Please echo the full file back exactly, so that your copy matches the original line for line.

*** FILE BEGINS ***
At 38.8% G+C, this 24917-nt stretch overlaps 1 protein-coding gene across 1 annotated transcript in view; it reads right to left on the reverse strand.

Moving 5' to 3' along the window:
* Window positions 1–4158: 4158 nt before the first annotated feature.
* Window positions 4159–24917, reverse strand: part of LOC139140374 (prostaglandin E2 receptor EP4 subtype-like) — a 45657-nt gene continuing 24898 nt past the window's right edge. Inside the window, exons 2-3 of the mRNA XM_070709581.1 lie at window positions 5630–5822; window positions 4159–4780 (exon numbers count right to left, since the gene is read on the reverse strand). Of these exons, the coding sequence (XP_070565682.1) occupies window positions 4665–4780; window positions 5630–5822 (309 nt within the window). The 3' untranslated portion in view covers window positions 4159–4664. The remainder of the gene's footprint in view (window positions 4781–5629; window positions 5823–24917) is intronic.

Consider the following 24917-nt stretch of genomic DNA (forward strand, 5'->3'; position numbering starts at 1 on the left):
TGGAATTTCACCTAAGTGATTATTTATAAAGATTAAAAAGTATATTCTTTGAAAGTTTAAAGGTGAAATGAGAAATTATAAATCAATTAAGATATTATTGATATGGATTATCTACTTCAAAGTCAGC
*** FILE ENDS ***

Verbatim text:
At 38.8% G+C, this 24917-nt stretch overlaps 1 protein-coding gene across 1 annotated transcript in view; it reads right to left on the reverse strand.

Moving 5' to 3' along the window:
* Window positions 1–4158: 4158 nt before the first annotated feature.
* Window positions 4159–24917, reverse strand: part of LOC139140374 (prostaglandin E2 receptor EP4 subtype-like) — a 45657-nt gene continuing 24898 nt past the window's right edge. Inside the window, exons 2-3 of the mRNA XM_070709581.1 lie at window positions 5630–5822; window positions 4159–4780 (exon numbers count right to left, since the gene is read on the reverse strand). Of these exons, the coding sequence (XP_070565682.1) occupies window positions 4665–4780; window positions 5630–5822 (309 nt within the window). The 3' untranslated portion in view covers window positions 4159–4664. The remainder of the gene's footprint in view (window positions 4781–5629; window positions 5823–24917) is intronic.

Consider the following 24917-nt stretch of genomic DNA (forward strand, 5'->3'; position numbering starts at 1 on the left):
TGGAATTTCACCTAAGTGATTATTTATAAAGATTAAAAAGTATATTCTTTGAAAGTTTAAAGGTGAAATGAGAAATTATAAATCAATTAAGATATTATTGATATGGATTATCTACTTCAAAGTCAGC